Quercus acutissima, or Sawtooth Oak is a non-native oak species that has been widely planted in North America from Michigan to central Texas.
Leavers, Stems and Fruit
The leaves are simple and alternate, oblong to nearly lanceolate, 3 to 7 inches long, 1 1/2 to 2 inches wide and rounded at the base. Leaves have a sawtooth margin with bristle-like teeth. Leaves are somewhat fuzzy at first but this persists for only a short period. Leaves generally turn dull brown and are retained by the tree most of the winter and are a deep green color during the growing season.
The young stems are light brown and tends to have clusters of prominent sharply pointed buds at the tip during late summer and throughout the dormant period. Bark takes on an irregular, almost diamond shaped pattern, shallowly furrowed and gray-black in color. Wood is moderately strong, quite tolerant of heavy winds. It generally occurs as a single stemmed tree with a central leader. Male and female flowers occur on the same tree. Acorns are about 1 inch diameter and the cap has long recurving scales and encloses about 1/2 of the nut which takes two seasons to mature.
Windbreaks - Sawtooth oak is useful as the large tree component of windbreaks.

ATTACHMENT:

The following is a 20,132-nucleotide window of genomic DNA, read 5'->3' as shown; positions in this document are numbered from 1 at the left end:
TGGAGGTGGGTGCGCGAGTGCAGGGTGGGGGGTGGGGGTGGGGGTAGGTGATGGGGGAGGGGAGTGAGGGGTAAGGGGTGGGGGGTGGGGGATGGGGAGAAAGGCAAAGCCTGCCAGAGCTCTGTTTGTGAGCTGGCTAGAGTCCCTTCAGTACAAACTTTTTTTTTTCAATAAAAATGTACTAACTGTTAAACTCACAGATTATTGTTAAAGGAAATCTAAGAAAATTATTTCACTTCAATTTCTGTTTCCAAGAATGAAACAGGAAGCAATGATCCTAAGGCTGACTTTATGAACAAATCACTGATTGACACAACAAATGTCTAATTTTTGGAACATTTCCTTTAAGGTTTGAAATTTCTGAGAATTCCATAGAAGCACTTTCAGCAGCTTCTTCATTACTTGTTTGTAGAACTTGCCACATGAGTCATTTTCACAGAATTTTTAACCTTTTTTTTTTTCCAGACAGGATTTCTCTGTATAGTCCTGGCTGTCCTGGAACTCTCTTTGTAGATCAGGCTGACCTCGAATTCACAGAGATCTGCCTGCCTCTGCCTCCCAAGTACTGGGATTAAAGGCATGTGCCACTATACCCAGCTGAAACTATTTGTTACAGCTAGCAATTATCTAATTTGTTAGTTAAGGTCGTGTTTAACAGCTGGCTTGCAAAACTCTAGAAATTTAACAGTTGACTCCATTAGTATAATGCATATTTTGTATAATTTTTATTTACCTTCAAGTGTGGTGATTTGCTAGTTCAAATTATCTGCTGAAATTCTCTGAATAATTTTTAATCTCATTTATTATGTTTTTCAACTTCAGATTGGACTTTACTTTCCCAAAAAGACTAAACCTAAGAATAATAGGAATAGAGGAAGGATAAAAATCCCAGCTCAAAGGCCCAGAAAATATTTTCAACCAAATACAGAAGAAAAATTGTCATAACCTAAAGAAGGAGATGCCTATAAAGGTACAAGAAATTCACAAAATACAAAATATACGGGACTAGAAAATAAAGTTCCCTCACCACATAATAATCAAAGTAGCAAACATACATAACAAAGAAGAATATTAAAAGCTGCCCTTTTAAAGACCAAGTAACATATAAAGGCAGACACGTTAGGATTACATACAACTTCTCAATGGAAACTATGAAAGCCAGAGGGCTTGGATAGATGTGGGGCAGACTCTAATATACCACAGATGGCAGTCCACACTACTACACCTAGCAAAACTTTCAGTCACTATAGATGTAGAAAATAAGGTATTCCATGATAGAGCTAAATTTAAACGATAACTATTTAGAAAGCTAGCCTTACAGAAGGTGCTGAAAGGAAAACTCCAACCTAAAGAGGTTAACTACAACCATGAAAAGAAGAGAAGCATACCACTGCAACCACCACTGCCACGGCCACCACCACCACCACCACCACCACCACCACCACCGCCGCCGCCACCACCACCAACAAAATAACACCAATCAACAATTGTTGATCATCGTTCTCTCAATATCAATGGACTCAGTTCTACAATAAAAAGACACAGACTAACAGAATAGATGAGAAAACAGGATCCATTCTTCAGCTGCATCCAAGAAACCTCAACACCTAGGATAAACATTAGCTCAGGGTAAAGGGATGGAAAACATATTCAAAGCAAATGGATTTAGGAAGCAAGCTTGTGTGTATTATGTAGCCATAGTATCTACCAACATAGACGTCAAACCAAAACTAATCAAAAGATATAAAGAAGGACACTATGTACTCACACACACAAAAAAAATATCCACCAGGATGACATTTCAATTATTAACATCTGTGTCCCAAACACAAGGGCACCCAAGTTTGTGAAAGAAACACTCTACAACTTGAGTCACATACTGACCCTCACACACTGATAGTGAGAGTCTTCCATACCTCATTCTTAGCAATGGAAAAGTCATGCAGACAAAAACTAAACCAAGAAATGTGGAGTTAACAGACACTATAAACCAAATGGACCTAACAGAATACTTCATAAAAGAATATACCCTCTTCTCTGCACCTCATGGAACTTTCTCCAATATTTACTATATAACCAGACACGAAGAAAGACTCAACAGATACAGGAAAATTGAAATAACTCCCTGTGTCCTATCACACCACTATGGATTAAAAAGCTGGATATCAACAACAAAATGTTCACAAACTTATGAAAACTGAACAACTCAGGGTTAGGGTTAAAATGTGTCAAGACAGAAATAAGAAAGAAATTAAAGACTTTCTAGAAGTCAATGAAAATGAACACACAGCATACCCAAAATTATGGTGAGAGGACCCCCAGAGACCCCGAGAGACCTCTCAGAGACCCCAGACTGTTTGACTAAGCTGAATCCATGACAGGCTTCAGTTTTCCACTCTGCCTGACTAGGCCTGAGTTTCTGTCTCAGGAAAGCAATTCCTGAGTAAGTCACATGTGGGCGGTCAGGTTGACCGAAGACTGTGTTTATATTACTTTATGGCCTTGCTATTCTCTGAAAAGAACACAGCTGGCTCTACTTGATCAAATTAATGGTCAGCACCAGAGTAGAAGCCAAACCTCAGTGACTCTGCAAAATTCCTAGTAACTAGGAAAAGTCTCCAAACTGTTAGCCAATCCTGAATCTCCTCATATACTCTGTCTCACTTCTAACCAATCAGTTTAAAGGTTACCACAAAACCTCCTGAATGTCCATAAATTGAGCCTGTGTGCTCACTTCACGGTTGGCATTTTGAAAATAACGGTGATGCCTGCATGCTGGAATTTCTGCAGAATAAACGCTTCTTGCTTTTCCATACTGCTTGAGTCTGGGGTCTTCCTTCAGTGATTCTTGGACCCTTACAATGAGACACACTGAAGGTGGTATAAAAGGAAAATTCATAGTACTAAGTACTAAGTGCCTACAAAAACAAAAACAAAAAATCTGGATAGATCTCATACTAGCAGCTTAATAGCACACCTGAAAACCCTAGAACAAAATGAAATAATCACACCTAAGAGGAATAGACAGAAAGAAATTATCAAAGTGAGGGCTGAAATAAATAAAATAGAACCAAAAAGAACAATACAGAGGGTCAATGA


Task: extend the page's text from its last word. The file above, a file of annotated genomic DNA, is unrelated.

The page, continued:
Wildlife Habitat - This tree will provide roosting and food for a variety of wildlife.
Adaptation and Soil
Adapted to the Eastern two-thirds of Kansas. Sawtooth oak grows best of fertile, well drained soils but it is widely adapted to a variety of soil types and moisture conditions. It does not thrive in poorly drained, saturated soils.
In Windbreaks and wildlife habitat plantings, sawtooth oak are usually spaced at 8 to 12 feet in row and 12 to 18 feet between rows. They should be spaced at least 20 feet from evergreen trees, shrubs and other smaller, shade intolerant plants.
This is one of the more tolerant oaks to alkaline soils. One-year old, bare-root seedlings are used in conservation plantings. Typically the seedlings grow very little in height until the third year. During this establishment period, supplemental watering and control of competing seeds and grass will aid growth as well as survival.
Deer and rodents cause the most serious damage to new plantings, however once established most pest species have little impact on the overall health of the tree.
Container or Bare Root: